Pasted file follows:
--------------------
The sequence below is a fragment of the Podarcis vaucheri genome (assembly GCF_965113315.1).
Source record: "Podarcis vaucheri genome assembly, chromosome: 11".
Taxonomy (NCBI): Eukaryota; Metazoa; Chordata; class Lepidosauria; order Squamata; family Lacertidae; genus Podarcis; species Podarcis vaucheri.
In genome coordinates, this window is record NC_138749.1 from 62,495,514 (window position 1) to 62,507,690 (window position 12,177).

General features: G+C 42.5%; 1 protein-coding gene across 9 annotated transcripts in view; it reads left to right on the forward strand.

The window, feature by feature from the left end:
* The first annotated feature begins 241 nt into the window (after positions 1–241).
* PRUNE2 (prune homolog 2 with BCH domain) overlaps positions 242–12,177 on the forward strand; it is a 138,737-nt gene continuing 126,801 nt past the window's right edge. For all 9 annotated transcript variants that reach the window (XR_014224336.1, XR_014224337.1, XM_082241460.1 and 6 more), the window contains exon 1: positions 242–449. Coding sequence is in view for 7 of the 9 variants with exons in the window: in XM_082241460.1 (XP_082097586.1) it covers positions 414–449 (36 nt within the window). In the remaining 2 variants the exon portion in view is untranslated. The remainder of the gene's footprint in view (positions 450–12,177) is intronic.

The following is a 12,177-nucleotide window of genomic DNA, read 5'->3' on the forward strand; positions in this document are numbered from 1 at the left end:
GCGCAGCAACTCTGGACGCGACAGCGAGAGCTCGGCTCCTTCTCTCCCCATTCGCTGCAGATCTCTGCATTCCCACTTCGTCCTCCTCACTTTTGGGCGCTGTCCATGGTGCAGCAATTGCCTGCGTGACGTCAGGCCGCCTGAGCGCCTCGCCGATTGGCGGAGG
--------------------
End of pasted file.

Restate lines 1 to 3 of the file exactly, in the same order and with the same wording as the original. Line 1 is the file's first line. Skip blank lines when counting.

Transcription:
The sequence below is a fragment of the Podarcis vaucheri genome (assembly GCF_965113315.1).
Source record: "Podarcis vaucheri genome assembly, chromosome: 11".
Taxonomy (NCBI): Eukaryota; Metazoa; Chordata; class Lepidosauria; order Squamata; family Lacertidae; genus Podarcis; species Podarcis vaucheri.